The US is behind other countries when it comes to effectively leveraging contact tracing.
Jeremy Orr, MD, MPH
Over the last month and a half to 2 months, public health officials and experts have been leveraging contact tracing to track individuals who may have been in contact with someone previously exposed to coronavirus disease 2019 (COVID-19). But some countries are excelling when it comes to contact tracing, while others are still far behind in seeing the benefits of the technology.
“This is another unfortunate example in the US anyway of using archaic technology for this problem,” Jeremy Orr, MD, MPH, chief executive officer of Medial EarlySign, said in a recent interview with HCPLive®.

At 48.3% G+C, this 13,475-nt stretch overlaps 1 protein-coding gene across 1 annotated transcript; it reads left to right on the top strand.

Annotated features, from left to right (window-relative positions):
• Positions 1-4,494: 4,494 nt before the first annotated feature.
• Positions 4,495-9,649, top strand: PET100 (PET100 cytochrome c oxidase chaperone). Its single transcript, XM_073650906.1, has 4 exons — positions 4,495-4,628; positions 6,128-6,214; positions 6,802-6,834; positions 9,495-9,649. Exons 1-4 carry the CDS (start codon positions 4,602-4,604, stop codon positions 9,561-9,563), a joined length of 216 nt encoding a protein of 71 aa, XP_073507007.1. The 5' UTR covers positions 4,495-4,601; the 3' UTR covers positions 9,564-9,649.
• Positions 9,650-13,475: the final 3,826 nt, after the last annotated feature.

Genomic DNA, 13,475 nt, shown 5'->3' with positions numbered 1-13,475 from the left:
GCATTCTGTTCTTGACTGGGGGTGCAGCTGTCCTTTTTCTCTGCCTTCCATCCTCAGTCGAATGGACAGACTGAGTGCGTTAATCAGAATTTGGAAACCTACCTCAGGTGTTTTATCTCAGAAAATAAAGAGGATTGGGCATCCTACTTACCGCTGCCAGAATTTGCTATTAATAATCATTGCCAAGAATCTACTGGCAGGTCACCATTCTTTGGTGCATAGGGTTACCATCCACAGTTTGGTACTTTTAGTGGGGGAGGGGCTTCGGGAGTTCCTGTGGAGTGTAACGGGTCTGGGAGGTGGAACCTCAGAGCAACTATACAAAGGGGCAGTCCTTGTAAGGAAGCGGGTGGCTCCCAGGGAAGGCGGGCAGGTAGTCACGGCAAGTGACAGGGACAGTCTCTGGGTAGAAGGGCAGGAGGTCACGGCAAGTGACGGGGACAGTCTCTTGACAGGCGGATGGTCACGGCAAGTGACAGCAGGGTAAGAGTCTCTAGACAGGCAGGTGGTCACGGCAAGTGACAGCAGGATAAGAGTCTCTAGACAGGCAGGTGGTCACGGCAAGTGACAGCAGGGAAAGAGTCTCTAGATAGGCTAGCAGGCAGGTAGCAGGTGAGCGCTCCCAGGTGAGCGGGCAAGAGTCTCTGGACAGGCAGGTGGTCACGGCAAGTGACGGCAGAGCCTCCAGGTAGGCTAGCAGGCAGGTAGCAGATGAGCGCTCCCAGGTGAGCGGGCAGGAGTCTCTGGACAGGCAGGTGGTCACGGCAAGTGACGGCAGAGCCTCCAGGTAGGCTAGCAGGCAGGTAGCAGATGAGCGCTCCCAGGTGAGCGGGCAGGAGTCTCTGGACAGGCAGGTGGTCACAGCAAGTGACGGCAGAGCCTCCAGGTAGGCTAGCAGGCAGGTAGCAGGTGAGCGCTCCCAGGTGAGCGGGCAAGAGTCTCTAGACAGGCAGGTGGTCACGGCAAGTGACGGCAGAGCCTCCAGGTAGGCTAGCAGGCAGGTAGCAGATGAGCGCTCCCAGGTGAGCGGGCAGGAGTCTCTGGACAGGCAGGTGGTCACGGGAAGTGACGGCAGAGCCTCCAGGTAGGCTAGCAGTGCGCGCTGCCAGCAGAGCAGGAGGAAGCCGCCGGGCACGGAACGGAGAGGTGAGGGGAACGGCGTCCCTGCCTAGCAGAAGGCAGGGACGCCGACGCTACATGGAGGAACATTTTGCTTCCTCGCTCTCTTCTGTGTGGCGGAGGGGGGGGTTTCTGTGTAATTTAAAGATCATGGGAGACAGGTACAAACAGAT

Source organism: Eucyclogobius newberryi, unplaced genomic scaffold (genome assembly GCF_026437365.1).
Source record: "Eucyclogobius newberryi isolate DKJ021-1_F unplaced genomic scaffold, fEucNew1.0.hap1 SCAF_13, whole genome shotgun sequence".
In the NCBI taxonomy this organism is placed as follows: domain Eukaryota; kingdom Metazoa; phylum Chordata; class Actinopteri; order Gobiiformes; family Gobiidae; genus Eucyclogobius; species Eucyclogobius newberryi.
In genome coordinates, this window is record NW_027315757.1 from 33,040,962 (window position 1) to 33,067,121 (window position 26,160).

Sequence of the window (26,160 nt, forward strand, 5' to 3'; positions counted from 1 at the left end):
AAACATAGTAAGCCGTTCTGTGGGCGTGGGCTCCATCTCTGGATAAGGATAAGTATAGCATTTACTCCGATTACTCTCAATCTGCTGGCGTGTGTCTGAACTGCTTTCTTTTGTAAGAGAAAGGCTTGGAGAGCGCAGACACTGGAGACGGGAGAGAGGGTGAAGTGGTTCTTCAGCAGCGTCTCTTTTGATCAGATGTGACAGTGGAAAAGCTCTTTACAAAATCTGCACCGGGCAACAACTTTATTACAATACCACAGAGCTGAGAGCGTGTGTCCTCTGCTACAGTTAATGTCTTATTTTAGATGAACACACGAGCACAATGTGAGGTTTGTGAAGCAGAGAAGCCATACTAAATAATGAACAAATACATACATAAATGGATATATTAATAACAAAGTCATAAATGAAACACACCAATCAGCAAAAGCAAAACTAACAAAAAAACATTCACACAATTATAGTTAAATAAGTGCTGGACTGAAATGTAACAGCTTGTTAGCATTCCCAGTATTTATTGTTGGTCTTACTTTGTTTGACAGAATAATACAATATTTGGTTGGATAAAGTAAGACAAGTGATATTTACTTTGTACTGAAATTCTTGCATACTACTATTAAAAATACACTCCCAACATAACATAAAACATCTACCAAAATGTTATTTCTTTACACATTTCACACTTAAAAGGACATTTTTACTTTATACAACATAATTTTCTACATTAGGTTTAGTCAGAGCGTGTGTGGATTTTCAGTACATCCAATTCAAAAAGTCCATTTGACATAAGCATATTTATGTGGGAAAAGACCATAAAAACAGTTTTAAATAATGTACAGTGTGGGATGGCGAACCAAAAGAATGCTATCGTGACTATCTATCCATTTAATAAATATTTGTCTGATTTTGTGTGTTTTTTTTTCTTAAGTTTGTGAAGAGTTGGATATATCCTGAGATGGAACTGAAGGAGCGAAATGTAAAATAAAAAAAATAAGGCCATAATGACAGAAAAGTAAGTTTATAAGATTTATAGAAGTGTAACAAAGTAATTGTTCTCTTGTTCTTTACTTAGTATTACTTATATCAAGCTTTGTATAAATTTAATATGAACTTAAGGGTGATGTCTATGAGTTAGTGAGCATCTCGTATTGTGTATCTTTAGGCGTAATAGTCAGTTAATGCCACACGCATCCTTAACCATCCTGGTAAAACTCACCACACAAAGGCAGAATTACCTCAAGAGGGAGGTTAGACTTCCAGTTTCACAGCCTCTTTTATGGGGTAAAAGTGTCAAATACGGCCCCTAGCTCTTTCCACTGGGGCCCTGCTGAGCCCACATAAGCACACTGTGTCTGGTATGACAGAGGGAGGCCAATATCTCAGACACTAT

In the US, the approach for contact tracing is to hire a lot of people to do the job. In New York City, for example, some 3000 individuals were employed as contact tracers in a semi-manual way. These workers were tasked with recording who others came in contact with to carve out a possible path and see everyone who may have been exposed to someone with the disease.
All the data are displayed in a software to be looked at.
“We can do better and there are countries in Europe that have already done this,” Orr said.
Technologies like mobile apps can be used, along with electronic surveys, to record all the data necessary to trace COVID-19. But privacy and safety concerns arise, especially in the US.
“We have to find a better technological solution to handle this more efficiently,” he said.
To hear more from Orr, watch the clip below.